Thursday, January 28, 2010

Shackleton's Hut

Antarctica has a rich history of exploration. Since the 1800's, explorers have been traveling to Antarctica in search of adventure, scientific discovery, and fame. When we were at Cape Royd's, we were able to visit one of the huts built during that period.

The hut was built for an expedition led by Ernest Shackleton in 1908. Shackleton and his crew traveled to the McMurdo area on what is called the Nimrod Expedition. A lot was accomplished on this expedition. Some members of the crew were the first to climb Mr. Erebus, the southern-most active volcano that is located on Ross Island. Others reached the south magnetic pole (which is not the same as the geographic pole). However, their main objective was the reach the geographic south pole. Four team members, including Shackleton, set off from Cape Royds and forged a new trail towards the pole in the spring of 1908. Almost a year later, in January 1909, they were within 97 miles of the pole. At that point, they realized that they did not have enough supplies to reach the pole and still be able to return to the hut alive, so they turned around, never making it to the pole. It must've been such a hard decision for Shackleton... to turn back and not reach his goal, even after enduring so much hardship for that goal, in order to ensure that his entire party survived. Still, they had reached a point farther south than anyone else had at that point, which was definitely an accomplishment.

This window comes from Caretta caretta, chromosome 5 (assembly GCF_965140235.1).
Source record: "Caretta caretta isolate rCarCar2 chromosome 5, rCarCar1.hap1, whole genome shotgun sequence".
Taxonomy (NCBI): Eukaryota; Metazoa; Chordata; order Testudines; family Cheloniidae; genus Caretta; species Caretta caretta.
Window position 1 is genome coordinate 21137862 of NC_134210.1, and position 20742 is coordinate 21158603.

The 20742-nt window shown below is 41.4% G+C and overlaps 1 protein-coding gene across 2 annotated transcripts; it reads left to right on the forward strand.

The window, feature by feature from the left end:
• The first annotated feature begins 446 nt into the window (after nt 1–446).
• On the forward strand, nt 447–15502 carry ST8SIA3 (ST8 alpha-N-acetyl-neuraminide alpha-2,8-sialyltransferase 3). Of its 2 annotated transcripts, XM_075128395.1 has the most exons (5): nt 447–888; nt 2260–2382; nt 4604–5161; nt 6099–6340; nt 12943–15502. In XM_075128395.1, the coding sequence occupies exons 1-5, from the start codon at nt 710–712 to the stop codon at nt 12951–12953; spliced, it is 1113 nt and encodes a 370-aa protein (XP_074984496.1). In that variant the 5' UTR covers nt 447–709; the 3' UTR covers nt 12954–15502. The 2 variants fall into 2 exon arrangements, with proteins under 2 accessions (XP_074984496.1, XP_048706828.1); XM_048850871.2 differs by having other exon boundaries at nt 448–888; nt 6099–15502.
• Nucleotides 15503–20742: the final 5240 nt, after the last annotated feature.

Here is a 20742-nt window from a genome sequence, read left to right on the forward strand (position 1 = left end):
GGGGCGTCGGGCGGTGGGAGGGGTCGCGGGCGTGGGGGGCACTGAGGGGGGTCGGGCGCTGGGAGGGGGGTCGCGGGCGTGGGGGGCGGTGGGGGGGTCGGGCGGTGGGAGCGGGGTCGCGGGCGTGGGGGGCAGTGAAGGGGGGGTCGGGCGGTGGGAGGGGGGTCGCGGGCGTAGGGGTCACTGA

The hut from this expedition still stands today, 100 years later. This was their shelter as they prepared for their journeys- their home-base. The hut was not luxurious! It is small, and basically one large room. A few dividing walls inside the hut were made out of food and fodder supply boxes. In addition to sleeping quarters, the hut housed a biology lab, dark room, printing press, kitchen, library, scientific and surveying equipment, and an acetylene gas generator so that they could have lights!

That big, cast iron stove is how they heated the hut, cooked their meals, baked their bread, and melted ice for water. On the shelves, you can see the remains of their food stores: things like tinned meat, dehydrated vegetables, bottled soup, cabin bread. Not too different from the kind of things we eat in the field now!

Shackleton had his own canvas-lined room, but the other 14 men shared the rest of the space. They lived in two-bed cubicles divided by canvas and slept on home-made beds from spare parts around camp.

It's definitely amazing what these early explorers could do! They persevered through harsh conditions with much fewer resources than we have available to us today. They were able to accomplish amazing things for science through their efforts. It really puts into perspective how relatively easy it is for us to come down and do our research using airplanes, helicopters, trucks, solar energy, and polartec fleece!

This is our last day on the ice! We have packed up the lab, shipped our samples, and tomorrow we should be flying back to Christchurch! The season has gone by very quickly, but it has been a successful and productive one.

(Learn more about the Nimrod Expedition by going here.)